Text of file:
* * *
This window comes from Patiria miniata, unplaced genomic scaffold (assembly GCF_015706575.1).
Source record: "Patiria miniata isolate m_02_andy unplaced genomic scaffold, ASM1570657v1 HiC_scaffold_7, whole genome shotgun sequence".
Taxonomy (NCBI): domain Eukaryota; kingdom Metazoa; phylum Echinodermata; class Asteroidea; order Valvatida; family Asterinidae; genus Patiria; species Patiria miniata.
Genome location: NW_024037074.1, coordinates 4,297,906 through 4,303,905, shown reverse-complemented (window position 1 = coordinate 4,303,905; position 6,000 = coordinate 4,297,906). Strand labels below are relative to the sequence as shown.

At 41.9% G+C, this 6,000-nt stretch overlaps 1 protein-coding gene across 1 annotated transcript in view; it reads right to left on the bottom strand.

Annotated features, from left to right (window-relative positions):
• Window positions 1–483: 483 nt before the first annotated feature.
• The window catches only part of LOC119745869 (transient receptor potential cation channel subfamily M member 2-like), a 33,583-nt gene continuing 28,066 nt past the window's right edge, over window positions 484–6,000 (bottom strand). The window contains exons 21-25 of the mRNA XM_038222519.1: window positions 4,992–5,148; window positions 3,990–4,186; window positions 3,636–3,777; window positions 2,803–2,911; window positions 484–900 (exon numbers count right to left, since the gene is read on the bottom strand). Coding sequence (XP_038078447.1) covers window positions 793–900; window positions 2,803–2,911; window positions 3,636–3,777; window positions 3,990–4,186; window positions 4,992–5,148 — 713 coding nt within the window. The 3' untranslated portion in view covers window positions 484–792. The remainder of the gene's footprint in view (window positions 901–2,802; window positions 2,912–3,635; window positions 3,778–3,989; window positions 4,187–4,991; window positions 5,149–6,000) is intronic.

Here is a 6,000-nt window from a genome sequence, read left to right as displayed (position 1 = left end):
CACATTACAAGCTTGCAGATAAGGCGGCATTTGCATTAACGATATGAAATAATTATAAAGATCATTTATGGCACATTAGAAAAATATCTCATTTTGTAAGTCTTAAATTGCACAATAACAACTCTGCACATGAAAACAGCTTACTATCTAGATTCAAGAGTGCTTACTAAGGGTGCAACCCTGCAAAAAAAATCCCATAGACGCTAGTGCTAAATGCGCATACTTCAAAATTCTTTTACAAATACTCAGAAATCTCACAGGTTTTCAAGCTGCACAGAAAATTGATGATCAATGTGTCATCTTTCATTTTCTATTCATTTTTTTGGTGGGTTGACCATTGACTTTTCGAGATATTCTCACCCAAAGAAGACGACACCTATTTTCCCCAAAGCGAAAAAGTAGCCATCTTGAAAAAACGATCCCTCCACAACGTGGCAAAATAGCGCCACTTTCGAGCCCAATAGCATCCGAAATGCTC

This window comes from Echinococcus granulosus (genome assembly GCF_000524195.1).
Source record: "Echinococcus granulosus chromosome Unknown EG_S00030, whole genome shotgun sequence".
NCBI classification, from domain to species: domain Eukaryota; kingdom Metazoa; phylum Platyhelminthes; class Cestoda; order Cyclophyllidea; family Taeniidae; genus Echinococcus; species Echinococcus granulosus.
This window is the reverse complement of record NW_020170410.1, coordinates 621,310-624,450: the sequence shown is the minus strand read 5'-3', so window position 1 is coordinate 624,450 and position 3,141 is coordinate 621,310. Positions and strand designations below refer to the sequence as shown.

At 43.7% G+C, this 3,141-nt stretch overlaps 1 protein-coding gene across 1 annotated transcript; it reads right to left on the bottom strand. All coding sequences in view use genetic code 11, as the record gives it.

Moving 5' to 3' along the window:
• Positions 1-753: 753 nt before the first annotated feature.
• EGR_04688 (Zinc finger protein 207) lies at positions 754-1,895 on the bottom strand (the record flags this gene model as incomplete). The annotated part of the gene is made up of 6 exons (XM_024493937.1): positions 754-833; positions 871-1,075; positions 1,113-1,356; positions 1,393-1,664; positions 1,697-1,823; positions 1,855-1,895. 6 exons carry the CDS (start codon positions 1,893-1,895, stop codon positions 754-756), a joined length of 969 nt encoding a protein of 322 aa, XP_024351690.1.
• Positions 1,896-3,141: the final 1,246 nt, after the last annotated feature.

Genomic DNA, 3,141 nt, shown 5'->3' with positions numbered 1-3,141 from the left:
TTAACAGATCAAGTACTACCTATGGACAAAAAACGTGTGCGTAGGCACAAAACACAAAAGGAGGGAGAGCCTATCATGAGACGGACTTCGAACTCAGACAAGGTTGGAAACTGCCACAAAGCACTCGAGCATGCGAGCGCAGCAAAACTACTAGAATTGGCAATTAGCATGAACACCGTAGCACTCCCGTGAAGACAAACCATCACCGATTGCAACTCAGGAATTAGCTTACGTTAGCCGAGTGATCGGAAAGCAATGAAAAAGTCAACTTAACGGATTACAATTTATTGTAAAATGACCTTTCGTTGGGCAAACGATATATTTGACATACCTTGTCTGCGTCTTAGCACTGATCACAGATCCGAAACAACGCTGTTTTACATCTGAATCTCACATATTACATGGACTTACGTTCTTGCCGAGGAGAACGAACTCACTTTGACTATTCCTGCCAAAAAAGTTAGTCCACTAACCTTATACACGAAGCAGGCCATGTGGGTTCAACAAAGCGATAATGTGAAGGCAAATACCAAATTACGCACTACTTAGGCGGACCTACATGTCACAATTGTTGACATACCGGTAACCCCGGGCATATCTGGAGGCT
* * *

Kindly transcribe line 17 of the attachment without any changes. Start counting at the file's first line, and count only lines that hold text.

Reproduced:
• Positions 1-753: 753 nt before the first annotated feature.